May 3, 2021 - News
Iowa schools say federal pandemic relief distributed inequitably
Illustration of two backpacks; one empty and one stuffed with cash.
Illustration: Brendan Lynch/Axios

Some Iowa schools will get a tiny fraction of what others get in federal COVID-19 relief and have called on elected officials to find a more equitable way to distribute hundreds of millions of dollars, district officials said at a taxpayer association meeting last week.

  • Waukee schools estimates DSM's share is 49 times greater than Waukee's cut — a nearly $140 million difference.

Driving the news: A formula used to allocate the money is intended to help provide all children with a fair and equitable education, but some districts say it has missed the mark.

Details: Iowa has received about $1.2 billion in emergency payments for elementary and secondary schools since the start of the pandemic.

  • Most of the money is distributed via Title 1, a federal education law passed in 1965 to help reduce poverty by ensuring additional federal aid to poorer school districts.
  • Pandemic funding has "supercharged" the program, temporarily giving districts 10 times the funding they would normally get through the Title 1 formula. (Chalkbeat)

The pushback: Some schools or politicians from across the nation say this has created a funding gap, with some districts receiving thousands of dollars more per student than others.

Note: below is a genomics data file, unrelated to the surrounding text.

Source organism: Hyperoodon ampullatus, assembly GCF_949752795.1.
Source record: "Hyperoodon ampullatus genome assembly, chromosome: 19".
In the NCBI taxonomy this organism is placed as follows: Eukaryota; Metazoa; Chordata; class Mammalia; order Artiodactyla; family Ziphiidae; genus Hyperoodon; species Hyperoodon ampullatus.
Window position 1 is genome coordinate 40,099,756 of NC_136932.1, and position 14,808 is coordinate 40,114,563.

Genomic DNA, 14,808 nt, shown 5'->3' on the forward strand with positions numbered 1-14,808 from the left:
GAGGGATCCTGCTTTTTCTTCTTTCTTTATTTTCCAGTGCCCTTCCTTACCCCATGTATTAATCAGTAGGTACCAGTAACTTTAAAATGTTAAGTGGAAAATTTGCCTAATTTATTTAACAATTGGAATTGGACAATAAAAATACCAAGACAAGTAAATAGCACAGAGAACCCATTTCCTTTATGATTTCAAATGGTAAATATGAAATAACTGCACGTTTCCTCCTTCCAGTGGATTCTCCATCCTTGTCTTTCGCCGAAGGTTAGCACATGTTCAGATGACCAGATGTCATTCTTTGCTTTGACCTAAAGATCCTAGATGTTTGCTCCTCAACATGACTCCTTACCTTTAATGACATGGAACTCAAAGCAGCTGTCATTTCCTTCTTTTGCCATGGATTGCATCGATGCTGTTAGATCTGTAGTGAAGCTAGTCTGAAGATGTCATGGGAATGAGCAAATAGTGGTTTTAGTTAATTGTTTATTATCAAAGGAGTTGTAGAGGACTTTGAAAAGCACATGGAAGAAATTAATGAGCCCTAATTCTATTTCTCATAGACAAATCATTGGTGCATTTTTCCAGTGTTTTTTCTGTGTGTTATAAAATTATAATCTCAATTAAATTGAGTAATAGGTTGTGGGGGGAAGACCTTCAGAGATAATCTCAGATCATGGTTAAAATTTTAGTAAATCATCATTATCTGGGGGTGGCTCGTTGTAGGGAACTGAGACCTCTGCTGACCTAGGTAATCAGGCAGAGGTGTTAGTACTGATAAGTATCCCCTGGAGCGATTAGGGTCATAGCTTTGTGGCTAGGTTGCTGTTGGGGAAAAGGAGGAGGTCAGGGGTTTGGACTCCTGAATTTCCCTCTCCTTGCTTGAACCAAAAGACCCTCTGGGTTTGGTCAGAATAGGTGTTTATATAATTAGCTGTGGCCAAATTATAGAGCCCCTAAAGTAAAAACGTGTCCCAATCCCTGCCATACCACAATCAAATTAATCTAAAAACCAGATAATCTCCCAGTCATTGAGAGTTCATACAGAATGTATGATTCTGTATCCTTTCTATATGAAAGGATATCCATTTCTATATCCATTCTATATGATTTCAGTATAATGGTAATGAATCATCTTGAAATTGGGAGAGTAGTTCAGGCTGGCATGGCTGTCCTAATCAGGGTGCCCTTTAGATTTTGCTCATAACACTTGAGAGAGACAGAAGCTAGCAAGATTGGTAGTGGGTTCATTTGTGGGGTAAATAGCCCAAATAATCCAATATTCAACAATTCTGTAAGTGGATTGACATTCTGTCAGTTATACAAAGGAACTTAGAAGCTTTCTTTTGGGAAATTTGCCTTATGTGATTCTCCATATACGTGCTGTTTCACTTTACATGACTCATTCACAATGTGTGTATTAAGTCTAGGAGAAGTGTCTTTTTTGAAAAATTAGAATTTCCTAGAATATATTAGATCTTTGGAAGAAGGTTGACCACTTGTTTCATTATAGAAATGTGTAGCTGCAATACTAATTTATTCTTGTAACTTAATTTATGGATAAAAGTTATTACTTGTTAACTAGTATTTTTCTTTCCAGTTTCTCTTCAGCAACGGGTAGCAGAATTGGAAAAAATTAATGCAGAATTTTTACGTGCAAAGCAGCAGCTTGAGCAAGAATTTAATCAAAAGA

• Massive pandemic expenses for some districts are largely being excluded from federal reimbursements due to the formula, they say.

Waukee's district has more than $7.6 million in unfunded pandemic expenses, superintendent Brad Buck told members of the Taxpayers Association of Central Iowa (TACI) last week.

  • Pandemic expenses for things like extra cleaning are not generally exacerbated by a school's poverty level and there should be a fairer formula to help cover them, Buck said.

The other side: Schools like Des Moines face incredible challenges linked with poverty, DMPS CFO Shashank Aurora said at the TACI meeting.

  • Almost 24,000 students are part of the district's free lunch program and some wrestle with homelessness.
  • The average age of the district's 72 buildings is 67 years, much older than many urban districts and that makes them more expensive to retrofit for things like better ventilation systems.
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